Attention investors! The stock markets are predicted to go up this year! (Please read this before you do anything about that prediction.)
It's prediction season. Why? Because it's the new year. Because the world hates uncertainty and wants to pretend it knows what will happen. Because lots of smart (and some not-so-smart) people need to have something to go on TV and talk about. And the epicenter of the prediction industry is: predictions about money. Will the market go up? Down? Rhomboid? Will Bitcoin make you rich or poor and are renewables the future and when will the next recession hit, and and and...
Wealthsimple, as you know, is a service that helps you become a financial genius (without having to read quarterly reports and keep track of the global supply of lithium or things like that). And as we enter into this season of everyone trying to tell you what to do with your money by predicting things, we are offering a handy guide to forecasting by going back and looking at some of our favorite recent moments in financial predictions.
(Spoiler alert: if you know one thing about Wealthsimple, it's that we're not big on trying to predict what's going to happen. We're big on diversifying your investments, making a long-term plan, and sticking to it regardless of market, currency, or any other fluctuations.)
Without further ado, we present Wealthsimple's Great Moments in Recent Economic Forecasts!
#1: The Great Depression. Of 1990.
Prediction: In the late 1980s, the economist Ravi Batra predicted that in 1990 there would be the greatest economic depression the world has ever seen. And it came true!
Result: Just kidding, everything was fine.
#2: AOL is unstoppable!
Prediction: In 1999, SmartMoney magazine named a few dot-com stocks as sure-bet, can't-lose moneymakers. Among their picks? AOL.
Result: In 2000, the dot-com bubble burst and AOL entered into a famously disastrous merger with Time Warner — and lost 70% of its value.
#3: There is no real estate bubble.
Prediction: In 2006, the chief economist of the National Association of Realtors came out with a book predicting that the real estate boom would continue “into the foreseeable future.” (You could say US Fed Chairman Alan Greenspan made a similar mistake.)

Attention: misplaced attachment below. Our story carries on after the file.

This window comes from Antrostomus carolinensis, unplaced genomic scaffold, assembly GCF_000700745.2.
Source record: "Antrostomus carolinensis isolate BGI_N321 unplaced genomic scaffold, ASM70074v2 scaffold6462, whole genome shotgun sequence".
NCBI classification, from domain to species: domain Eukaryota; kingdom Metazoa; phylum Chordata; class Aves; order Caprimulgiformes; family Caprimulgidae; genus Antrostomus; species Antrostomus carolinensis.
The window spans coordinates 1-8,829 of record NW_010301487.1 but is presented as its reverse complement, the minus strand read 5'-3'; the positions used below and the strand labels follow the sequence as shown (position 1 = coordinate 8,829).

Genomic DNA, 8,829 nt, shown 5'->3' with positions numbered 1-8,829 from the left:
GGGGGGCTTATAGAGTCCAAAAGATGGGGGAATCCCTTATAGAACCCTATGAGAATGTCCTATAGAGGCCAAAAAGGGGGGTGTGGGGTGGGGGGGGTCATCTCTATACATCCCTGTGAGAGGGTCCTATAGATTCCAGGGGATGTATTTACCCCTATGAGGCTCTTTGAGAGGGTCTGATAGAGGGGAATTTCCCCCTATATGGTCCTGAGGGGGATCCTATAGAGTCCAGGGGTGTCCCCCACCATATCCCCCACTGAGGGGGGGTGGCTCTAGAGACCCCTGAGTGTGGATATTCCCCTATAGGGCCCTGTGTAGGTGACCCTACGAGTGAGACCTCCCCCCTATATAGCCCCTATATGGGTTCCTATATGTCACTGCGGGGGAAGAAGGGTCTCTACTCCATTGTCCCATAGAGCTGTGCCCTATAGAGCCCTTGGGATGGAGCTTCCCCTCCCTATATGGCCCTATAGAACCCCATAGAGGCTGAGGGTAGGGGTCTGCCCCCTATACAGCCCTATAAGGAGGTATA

Result: In 2007, the collapse of the housing market triggered the subprime mortgage crisis and a three-year-long global recession.
#4: 2008: A great year for the economy!
Prediction: In late 2007, Goldman Sachs chief investment strategist Abby Joseph Cohen predicted a big economic rebound in 2008; the S&P 500 would climb 14%.
Result: In 2008 a severe economic recession hit that took the stock market — and the world — several years to recover from.
What's our point here?
No matter how many data points and geopolitical analyses and expert opinions and astrological charts we have to work with, history shows we're not very good at predicting the future. The world is complicated, forces are unseen and markets are volatile.
What does that have to do with me, you ask? Active investing — people sitting in offices picking stocks and bonds and other financial instruments — is based on predictions. Passive investing is based on surrendering to the idea that we don't know the answers except in the most macro sense — that human progress means markets move up and to the right. And, as Warren Buffett proved in a recent wager, passive investing is a smarter bet.
Here's a simple example of passive versus active investing. Consider this experiment, in which researchers looked at forecasts from the 22 Chief Market Strategists of the top banks on Wall Street, issued each January, predicting the closing price of the S&P 500 for that year. If you'd guessed that the S&P would go up 9% for the year — its historic average — you'd have been a little better off than listening to their predictions.
So what's our forecast for 2018?
The stock market will go up. Or it will go down. Investors who try to guess exactly when it will go up and down will, according to all research, most likely get it wrong and lose money. And investors who stay diversified, stay disciplined and stick to their plan will get richer in the long-term.
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